Oceansby Trevor Day, Richard Garratt
The Ecosystems series is the only source that offers a complete understanding of global ecology. Illustrated with beautiful full-colour photographs, each volume combines the "hard sciences," such as biology and chemistry, with history, economics, and environmental studies. Each ecosystem is presented in its entirety with details on its history, biology, wildlife, beauty, problems, and influence on culture. This interdisciplinary approach emphasizes the complex, interrelated nature of each biome - giving readers the most integrated portrayal of the natural world available. Each volume spans Europe, Asia, Australia, Antarctica, and the Americas to present a particular ecosystem. Coverage offers a basic introduction to ecological concepts and demonstrates how these concepts influence the complex relationship between humans and the environment.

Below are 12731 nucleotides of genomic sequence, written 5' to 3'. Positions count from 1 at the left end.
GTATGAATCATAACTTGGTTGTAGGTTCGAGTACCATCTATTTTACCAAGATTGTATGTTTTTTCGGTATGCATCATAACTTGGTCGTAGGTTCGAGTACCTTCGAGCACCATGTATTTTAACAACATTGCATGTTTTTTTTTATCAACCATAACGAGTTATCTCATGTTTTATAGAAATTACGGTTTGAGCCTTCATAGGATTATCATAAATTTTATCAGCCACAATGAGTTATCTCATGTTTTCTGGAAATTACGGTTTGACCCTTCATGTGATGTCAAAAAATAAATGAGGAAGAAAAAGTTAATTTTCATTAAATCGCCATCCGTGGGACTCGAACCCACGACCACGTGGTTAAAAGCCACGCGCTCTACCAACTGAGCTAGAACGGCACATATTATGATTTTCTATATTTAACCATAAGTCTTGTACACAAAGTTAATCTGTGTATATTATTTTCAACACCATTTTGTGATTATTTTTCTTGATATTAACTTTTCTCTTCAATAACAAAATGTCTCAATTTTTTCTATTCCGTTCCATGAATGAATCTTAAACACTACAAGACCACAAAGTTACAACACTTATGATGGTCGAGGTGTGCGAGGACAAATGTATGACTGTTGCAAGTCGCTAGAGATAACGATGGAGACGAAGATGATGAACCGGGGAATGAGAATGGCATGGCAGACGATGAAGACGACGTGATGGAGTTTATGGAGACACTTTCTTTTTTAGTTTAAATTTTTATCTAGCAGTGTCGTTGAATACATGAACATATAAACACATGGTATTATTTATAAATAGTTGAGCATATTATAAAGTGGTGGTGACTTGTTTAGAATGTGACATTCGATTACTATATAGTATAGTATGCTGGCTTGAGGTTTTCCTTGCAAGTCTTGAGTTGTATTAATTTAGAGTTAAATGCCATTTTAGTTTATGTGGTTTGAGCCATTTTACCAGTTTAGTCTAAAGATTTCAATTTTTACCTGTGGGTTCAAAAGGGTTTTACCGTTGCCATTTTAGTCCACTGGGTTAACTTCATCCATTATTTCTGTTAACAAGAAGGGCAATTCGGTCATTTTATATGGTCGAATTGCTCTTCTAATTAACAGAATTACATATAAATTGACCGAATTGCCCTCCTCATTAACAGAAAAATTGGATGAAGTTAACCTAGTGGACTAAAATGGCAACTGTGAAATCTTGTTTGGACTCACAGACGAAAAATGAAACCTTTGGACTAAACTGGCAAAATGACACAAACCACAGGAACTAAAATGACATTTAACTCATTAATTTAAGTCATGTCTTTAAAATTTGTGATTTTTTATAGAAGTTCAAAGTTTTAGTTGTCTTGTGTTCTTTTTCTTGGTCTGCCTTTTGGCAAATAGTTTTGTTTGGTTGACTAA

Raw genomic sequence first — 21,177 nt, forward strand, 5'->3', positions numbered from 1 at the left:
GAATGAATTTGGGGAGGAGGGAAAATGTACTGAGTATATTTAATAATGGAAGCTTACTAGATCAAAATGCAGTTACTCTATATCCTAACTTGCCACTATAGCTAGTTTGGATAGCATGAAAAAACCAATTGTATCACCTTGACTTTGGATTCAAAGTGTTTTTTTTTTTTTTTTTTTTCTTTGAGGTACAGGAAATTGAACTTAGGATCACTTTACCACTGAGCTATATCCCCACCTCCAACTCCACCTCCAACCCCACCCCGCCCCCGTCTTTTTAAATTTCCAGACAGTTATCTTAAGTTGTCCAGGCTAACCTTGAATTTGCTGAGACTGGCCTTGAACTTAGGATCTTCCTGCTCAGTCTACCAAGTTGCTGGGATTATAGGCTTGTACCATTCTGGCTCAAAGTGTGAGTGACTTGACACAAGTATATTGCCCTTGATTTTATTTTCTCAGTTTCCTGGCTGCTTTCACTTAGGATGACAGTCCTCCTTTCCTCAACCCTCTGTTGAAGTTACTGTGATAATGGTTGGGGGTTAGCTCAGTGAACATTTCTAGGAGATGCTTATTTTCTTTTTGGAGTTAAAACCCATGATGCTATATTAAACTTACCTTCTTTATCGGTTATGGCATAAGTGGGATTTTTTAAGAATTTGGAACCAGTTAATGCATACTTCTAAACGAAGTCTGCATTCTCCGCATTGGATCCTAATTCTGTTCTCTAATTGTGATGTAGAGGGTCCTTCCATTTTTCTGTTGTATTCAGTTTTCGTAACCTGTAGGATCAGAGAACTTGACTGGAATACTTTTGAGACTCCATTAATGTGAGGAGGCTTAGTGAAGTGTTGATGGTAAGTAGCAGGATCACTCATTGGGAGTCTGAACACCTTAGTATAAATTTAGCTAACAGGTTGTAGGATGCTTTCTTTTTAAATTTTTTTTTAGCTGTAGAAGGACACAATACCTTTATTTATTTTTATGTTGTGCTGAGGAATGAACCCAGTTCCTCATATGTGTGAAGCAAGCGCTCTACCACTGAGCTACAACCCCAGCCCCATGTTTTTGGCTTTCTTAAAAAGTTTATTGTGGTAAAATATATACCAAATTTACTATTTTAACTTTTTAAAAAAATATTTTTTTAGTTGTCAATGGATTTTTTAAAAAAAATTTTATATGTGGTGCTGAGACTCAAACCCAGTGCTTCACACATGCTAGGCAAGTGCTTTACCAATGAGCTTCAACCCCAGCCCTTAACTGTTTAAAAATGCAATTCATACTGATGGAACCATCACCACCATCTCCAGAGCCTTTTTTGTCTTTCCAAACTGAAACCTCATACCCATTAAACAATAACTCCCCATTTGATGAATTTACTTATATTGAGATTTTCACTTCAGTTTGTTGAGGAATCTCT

Gr 9 Up -Informative, up-to-date and wide-ranging, these detailed overviews cover all aspects of their terrains, with chapters focusing on geography (providing overviews of individual hot and cold deserts, and oceans), atmosphere, geology, biology, history, exploration, and economic resources. These revisions (Deserts , 2000; Oceans , 1999) add recent ecological discoveries and coverage of phenomena such as the December 2004 tsunami (even, to a lesser extent, in Deserts ) and global warming. Though inclusion of these topics is now standard, these books warrant purchasing as they go further. For example, Oceans explores little-known aspects of the tsunami such as its underwater effects, and, after providing an unusually specific and frightening list of the threats from climate change, outlines an equally pointed to-do list to combat the problem. Generally, the books' plain language neatly explains both complex phenomena (the Coriolis effect) and easier concepts (the Atlantic Ocean is expanding at the same rate as fingernail growth), but some of the scientific explanations in Deserts are challenging. Both books' color maps and diagrams are helpful and plentiful, but the few color photographs (though there are more in Oceans than in the previous edition) are of average quality at best. Pair Oceans with the Smithsonian Institution and National Oceanic and Atmospheric Administration's Hidden Depths (Collins, 2007), which has stunning photographs and more on coastal habitats; Deserts will complement basic earth science textbooks, which will have alternative explanations of the related scientific concepts, but lack the detailon deserts found here.-Henrietta Thornton-Verma , School Library JournalCopyright 2008 Reed Business Information.
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